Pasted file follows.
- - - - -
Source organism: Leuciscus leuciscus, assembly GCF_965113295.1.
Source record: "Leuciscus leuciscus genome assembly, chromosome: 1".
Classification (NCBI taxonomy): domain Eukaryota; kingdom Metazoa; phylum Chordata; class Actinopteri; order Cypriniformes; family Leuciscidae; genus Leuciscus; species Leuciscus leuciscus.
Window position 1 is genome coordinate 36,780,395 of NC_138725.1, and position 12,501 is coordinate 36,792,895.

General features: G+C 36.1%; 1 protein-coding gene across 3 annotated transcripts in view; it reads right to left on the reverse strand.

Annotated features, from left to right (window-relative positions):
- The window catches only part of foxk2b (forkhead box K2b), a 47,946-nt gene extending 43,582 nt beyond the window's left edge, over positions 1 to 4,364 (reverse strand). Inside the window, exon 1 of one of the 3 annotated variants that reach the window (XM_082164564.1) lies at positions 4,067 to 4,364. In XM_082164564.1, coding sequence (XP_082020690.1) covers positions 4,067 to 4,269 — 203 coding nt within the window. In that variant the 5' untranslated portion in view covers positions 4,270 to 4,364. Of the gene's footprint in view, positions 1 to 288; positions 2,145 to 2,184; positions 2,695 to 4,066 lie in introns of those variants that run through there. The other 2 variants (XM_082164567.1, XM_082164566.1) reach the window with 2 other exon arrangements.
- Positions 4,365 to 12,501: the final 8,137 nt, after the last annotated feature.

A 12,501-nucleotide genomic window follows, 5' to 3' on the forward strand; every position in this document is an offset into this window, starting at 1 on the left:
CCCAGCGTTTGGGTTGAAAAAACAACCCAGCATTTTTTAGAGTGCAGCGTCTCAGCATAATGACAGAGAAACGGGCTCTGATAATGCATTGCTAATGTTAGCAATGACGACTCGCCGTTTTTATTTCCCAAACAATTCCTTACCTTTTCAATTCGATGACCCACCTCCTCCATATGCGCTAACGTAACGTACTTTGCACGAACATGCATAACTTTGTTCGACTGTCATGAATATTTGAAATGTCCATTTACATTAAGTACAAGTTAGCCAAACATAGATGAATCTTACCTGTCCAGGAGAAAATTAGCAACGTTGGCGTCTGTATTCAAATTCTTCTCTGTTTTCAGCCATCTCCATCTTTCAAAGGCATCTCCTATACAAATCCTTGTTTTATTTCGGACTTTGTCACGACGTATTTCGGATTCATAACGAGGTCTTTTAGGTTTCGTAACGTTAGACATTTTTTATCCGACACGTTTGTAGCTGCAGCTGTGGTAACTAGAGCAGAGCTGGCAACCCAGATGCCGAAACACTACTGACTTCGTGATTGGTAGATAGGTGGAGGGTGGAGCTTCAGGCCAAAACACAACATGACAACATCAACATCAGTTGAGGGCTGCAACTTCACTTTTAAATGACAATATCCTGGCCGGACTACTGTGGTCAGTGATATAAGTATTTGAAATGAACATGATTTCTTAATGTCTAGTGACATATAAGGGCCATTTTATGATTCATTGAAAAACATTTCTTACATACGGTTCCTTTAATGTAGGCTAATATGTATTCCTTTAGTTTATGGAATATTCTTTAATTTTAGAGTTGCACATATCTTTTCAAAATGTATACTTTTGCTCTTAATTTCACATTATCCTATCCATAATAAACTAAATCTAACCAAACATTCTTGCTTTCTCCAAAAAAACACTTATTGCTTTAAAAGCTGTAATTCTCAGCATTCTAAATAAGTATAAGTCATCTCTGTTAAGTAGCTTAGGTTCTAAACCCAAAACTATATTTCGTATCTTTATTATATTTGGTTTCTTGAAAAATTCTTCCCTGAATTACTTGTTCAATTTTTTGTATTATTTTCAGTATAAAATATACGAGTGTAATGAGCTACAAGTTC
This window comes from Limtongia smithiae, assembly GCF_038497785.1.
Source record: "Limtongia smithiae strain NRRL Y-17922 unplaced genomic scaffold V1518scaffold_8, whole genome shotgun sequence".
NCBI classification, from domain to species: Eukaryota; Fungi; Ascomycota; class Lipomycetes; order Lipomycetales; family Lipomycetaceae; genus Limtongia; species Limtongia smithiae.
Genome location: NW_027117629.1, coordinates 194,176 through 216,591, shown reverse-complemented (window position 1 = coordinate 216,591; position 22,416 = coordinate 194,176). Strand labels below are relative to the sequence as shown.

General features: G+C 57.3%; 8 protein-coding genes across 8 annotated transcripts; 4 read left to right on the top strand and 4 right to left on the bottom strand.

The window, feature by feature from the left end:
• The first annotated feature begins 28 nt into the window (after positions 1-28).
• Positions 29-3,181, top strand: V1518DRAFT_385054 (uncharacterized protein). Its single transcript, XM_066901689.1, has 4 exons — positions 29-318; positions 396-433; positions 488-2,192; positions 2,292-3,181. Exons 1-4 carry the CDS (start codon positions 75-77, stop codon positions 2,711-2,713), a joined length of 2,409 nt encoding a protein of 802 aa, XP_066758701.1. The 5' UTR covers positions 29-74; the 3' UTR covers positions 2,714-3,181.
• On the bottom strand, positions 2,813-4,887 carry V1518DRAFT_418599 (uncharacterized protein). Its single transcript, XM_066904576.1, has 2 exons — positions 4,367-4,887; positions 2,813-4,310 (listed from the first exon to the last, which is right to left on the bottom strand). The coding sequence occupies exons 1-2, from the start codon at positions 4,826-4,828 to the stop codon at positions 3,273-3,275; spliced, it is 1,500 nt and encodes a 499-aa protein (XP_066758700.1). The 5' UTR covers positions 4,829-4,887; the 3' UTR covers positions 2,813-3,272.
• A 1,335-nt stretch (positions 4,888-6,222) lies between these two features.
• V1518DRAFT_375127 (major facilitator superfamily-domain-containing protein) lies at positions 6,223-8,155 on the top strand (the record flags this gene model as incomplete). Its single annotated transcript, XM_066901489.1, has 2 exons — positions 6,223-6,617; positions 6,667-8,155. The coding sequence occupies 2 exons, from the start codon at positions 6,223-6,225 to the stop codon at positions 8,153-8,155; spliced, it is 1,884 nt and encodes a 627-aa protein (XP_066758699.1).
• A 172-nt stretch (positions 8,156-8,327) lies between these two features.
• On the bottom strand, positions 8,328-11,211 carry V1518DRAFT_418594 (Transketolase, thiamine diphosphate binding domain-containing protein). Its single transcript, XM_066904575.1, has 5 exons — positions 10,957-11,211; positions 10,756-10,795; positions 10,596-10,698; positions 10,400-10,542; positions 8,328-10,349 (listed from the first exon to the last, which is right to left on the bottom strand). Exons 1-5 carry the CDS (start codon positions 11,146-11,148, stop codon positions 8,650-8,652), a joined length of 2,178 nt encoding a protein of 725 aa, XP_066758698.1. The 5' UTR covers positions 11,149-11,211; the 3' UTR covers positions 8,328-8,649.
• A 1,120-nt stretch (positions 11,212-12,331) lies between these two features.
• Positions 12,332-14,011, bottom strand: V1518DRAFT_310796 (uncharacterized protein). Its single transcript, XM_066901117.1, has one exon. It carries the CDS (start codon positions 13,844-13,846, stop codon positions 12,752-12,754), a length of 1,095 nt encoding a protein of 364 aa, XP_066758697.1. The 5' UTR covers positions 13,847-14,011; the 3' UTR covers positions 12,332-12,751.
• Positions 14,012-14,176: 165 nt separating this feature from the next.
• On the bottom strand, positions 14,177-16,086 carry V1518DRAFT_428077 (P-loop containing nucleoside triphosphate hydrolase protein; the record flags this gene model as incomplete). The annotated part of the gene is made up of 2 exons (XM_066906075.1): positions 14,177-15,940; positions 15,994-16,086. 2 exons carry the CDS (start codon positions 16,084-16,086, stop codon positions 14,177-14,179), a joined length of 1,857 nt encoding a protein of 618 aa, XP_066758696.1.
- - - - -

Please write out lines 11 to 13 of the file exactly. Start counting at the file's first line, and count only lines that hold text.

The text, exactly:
This window comes from Limtongia smithiae, assembly GCF_038497785.1.
Source record: "Limtongia smithiae strain NRRL Y-17922 unplaced genomic scaffold V1518scaffold_8, whole genome shotgun sequence".
NCBI classification, from domain to species: Eukaryota; Fungi; Ascomycota; class Lipomycetes; order Lipomycetales; family Lipomycetaceae; genus Limtongia; species Limtongia smithiae.